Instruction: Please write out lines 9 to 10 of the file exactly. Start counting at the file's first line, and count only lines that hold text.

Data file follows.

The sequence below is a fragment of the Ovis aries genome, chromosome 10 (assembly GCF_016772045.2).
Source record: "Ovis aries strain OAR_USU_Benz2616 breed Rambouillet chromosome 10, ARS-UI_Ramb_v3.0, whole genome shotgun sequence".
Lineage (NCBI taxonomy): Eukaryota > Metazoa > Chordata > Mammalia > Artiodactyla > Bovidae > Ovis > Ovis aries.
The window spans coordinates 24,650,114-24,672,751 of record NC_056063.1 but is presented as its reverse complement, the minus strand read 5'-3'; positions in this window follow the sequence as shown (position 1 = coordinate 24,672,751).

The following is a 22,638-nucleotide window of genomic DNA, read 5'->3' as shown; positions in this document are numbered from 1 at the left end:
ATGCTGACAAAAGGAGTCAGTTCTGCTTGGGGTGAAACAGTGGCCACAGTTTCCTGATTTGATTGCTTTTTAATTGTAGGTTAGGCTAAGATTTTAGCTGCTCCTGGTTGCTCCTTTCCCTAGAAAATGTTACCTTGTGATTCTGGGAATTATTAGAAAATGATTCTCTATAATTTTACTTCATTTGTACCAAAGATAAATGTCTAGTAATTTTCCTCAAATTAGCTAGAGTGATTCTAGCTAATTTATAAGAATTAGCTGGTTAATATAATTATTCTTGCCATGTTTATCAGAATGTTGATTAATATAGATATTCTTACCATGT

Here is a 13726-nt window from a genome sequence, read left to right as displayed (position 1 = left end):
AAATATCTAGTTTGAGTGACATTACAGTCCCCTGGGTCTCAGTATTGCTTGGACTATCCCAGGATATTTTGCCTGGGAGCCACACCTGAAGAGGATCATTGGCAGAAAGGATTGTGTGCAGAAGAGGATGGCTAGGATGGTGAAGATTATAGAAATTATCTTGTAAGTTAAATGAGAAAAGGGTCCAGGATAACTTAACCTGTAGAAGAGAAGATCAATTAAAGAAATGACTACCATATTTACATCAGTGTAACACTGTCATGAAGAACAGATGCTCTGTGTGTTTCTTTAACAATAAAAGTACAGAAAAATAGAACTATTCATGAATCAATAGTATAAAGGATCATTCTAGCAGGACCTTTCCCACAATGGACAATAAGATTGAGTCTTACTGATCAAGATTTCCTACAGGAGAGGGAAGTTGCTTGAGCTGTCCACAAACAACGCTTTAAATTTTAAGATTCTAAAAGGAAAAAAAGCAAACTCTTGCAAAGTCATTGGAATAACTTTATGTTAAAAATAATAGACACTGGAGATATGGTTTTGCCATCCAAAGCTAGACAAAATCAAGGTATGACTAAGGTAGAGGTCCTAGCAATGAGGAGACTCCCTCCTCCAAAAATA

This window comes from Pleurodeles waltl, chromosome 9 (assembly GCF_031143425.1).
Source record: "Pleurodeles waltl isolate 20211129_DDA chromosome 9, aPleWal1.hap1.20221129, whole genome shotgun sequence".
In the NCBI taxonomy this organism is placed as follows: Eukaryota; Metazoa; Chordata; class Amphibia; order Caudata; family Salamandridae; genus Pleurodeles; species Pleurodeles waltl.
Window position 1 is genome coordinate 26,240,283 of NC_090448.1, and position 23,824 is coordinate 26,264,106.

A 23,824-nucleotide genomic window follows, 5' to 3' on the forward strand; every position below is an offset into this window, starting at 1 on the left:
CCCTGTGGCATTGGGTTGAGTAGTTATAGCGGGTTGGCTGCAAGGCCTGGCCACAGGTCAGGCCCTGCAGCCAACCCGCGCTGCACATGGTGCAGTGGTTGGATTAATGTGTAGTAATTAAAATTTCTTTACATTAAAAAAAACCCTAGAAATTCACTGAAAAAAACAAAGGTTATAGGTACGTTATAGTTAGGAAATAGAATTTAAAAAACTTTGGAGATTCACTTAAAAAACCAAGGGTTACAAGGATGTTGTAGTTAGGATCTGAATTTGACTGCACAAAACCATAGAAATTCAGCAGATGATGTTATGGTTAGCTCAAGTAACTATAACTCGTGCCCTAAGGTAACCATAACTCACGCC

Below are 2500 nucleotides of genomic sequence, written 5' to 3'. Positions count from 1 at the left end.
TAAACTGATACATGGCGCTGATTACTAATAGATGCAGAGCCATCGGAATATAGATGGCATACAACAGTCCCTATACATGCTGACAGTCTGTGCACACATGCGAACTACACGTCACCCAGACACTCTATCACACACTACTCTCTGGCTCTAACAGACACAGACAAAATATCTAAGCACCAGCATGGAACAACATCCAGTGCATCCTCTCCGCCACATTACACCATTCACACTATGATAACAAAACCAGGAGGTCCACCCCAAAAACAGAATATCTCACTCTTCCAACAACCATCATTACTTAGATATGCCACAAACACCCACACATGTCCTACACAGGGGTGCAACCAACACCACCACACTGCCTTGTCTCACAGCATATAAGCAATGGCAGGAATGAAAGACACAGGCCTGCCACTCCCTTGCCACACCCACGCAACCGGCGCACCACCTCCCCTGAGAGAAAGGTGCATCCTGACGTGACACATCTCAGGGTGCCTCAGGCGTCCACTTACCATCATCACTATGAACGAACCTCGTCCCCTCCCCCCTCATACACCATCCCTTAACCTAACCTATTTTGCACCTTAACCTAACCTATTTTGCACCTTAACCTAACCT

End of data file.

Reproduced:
This window comes from Pleurodeles waltl, chromosome 9 (assembly GCF_031143425.1).
Source record: "Pleurodeles waltl isolate 20211129_DDA chromosome 9, aPleWal1.hap1.20221129, whole genome shotgun sequence".